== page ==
Friday, 16 September 2011

Baroness Flather: Polygamy, welfare benefits and an insidious silence

Many years ago, working for the Central Office of Information, a dependency of the Foreign and Commonwealth Office, I presented a television programme about Baroness Shreela Flather, today’s Mayor of Windsor and Maidenhead, that incidentally was the first Asian woman member of the House of Lords.

Today, I read an article written by Shreela Flather in which she denounces abuses committed by some migrants from Pakistan and Bangladesh that have transformed what she described as modern welfare state with noble ideals into a lucrative racket for claimants who lack any sense of social responsibility.

Baroness Flather adds that the subject has been avoided as a taboo subject for far too long because of sensitivities about the issue of race. As I said in Parliament, writes Baroness Flather, “there is growing wealth of evidence that the generosity of the welfare state encourages some Muslims from these two regions (Pakistan and Bangladesh) – along with plenty of white families – to produce ever larger families in order to claim extra payments and publicly-subsidized housing.”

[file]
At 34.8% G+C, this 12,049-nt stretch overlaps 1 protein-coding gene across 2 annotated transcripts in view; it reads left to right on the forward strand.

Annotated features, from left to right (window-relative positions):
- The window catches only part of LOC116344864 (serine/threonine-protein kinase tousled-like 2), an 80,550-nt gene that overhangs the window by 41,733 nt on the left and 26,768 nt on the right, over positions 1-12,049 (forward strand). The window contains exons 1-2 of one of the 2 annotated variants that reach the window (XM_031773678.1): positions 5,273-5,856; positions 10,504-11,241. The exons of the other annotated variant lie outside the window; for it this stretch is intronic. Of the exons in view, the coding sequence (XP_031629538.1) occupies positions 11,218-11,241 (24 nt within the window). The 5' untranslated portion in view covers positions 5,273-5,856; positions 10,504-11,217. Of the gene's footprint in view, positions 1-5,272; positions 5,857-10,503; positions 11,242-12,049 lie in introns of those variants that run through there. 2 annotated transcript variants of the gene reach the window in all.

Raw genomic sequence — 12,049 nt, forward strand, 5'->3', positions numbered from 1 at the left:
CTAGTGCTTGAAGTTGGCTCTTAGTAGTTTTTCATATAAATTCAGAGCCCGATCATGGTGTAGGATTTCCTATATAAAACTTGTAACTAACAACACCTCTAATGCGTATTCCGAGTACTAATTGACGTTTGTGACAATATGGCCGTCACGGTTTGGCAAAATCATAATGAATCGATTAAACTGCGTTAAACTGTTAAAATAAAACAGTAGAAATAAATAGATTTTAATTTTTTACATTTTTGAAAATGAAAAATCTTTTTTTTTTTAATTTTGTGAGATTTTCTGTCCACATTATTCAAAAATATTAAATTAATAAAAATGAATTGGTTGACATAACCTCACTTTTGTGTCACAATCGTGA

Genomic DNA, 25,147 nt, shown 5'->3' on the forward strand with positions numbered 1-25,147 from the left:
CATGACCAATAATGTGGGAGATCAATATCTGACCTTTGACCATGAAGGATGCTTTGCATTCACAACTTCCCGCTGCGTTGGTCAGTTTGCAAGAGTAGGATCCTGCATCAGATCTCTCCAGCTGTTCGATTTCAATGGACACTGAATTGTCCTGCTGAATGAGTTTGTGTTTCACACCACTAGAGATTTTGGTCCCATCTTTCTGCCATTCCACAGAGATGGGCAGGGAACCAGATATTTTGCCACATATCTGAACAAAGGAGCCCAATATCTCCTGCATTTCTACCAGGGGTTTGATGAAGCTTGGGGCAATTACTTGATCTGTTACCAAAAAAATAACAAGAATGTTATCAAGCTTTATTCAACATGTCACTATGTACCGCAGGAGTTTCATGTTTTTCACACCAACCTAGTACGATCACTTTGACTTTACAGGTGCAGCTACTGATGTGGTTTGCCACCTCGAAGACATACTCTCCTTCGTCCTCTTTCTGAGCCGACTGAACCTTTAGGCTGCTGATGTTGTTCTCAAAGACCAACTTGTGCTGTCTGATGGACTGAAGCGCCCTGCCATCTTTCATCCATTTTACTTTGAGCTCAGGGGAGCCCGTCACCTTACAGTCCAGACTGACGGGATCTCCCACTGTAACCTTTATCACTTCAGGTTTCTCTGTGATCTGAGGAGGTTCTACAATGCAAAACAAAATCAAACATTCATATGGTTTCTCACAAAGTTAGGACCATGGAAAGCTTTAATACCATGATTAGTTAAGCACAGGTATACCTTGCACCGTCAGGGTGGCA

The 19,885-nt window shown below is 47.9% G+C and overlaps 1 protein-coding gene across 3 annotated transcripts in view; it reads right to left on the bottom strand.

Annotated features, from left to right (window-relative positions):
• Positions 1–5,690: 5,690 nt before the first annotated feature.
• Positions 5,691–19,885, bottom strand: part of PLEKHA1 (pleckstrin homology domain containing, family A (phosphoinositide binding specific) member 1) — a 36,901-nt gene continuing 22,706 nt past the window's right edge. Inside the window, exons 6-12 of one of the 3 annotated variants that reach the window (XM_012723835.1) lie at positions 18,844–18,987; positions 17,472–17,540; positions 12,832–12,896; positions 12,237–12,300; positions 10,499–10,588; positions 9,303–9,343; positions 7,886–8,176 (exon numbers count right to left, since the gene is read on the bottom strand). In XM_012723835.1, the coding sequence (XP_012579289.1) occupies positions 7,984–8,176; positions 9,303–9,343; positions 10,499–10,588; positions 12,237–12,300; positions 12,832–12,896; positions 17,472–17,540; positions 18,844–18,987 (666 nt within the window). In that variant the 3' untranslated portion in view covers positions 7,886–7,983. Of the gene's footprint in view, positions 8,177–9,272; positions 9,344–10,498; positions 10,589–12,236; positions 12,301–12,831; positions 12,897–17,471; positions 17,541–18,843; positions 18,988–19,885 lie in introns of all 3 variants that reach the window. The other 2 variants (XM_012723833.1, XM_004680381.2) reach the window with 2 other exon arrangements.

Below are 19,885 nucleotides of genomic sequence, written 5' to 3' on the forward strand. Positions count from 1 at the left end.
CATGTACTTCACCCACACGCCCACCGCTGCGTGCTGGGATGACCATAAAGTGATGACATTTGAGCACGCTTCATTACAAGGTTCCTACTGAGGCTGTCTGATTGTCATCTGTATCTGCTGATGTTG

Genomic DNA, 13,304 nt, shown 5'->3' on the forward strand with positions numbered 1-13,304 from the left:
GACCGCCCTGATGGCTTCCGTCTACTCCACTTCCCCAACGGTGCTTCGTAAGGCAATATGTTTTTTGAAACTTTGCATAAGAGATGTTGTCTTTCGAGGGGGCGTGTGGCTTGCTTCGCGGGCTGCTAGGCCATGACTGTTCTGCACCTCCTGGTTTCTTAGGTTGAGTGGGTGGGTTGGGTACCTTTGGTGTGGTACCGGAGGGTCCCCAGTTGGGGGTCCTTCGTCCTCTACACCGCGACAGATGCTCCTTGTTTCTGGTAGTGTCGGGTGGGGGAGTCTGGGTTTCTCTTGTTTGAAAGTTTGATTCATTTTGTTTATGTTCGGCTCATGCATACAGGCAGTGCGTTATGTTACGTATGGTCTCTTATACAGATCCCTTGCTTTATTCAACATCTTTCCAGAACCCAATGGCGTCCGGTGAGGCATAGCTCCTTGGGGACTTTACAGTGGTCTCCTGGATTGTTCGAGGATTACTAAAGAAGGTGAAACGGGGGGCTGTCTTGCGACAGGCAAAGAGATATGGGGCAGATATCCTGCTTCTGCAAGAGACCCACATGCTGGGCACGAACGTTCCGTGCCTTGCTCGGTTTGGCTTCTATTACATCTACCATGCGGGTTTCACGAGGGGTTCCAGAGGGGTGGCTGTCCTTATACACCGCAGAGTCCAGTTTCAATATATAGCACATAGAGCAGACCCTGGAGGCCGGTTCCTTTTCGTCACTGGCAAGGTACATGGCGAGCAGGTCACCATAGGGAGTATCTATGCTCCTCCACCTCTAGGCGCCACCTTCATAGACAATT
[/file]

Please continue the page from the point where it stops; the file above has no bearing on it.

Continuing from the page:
Thanks to polygamy, indicates Baroness Flather, many women are being brought to Britain from the said countries and used to procreate children with the sole purpose of exploiting the welfare system that considers them as ‘single mothers’ because polygamy is not legally recognized in Britain.

She explains that one man can have several women with children, all claiming welfare benefits. What is more, Baroness Shreela Flather says that some time ago she discovered that in one street of a town in Yorkshire all residents are Pakistani women with children and there are no men living in the street.

Baroness Shreela Flather, first Asian female Member of the House of Lords, says ‘We cannot continue like this. The misuse of welfare among some Pakistanis, Bangladeshis and others has to be challenged, for the practice seriously undermines the social contract upon which the British welfare system is based.”

Carlos Cortiglia

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